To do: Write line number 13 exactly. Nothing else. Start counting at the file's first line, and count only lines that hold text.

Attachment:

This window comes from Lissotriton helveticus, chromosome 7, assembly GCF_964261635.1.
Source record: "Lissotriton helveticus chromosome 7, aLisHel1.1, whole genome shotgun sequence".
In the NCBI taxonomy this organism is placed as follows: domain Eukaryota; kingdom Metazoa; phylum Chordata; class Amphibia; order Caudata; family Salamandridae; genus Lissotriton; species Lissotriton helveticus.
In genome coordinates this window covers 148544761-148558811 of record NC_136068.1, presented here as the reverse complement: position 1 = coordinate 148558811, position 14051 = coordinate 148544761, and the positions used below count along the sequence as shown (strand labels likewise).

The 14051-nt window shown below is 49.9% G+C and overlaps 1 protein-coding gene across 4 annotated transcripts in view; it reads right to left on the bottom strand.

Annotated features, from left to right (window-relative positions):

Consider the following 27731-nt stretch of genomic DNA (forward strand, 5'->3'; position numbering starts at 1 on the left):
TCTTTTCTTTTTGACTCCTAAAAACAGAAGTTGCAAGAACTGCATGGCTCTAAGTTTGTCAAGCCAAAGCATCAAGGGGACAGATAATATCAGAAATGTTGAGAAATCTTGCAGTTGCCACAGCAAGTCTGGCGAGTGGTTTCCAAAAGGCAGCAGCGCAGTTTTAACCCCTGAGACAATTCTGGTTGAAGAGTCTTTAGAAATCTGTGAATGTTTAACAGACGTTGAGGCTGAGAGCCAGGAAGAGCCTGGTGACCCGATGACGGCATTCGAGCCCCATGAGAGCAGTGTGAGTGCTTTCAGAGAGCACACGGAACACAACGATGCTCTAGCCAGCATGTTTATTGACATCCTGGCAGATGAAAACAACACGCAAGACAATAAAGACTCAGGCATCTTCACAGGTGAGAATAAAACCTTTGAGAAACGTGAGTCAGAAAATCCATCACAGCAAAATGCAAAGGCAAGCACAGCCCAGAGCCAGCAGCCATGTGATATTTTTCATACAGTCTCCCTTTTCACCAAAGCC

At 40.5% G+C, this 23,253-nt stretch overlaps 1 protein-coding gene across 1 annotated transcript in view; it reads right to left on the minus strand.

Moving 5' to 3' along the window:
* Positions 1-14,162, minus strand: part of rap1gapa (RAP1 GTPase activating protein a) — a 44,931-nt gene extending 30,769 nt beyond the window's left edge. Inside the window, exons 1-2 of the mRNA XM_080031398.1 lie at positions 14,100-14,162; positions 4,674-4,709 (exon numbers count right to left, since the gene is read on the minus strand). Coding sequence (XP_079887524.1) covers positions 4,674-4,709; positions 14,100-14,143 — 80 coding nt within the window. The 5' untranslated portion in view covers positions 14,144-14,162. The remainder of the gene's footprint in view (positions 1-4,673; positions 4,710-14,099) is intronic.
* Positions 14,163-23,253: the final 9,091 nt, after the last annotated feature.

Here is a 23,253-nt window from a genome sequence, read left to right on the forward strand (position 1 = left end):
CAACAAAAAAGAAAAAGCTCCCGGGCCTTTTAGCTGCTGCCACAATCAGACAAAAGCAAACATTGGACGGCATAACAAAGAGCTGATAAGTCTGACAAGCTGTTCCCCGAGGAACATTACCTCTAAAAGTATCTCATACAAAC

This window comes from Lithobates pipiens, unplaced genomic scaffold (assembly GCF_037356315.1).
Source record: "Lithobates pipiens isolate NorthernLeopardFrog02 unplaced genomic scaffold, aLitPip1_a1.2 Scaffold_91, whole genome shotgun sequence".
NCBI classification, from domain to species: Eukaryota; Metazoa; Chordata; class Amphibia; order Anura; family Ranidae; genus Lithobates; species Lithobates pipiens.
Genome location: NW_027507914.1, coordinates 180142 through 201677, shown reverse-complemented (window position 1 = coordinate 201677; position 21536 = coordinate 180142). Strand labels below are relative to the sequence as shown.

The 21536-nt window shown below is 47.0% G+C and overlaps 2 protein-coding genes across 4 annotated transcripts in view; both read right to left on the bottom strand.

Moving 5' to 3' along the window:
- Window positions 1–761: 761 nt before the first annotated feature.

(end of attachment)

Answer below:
Here is a 23,253-nt window from a genome sequence, read left to right on the forward strand (position 1 = left end):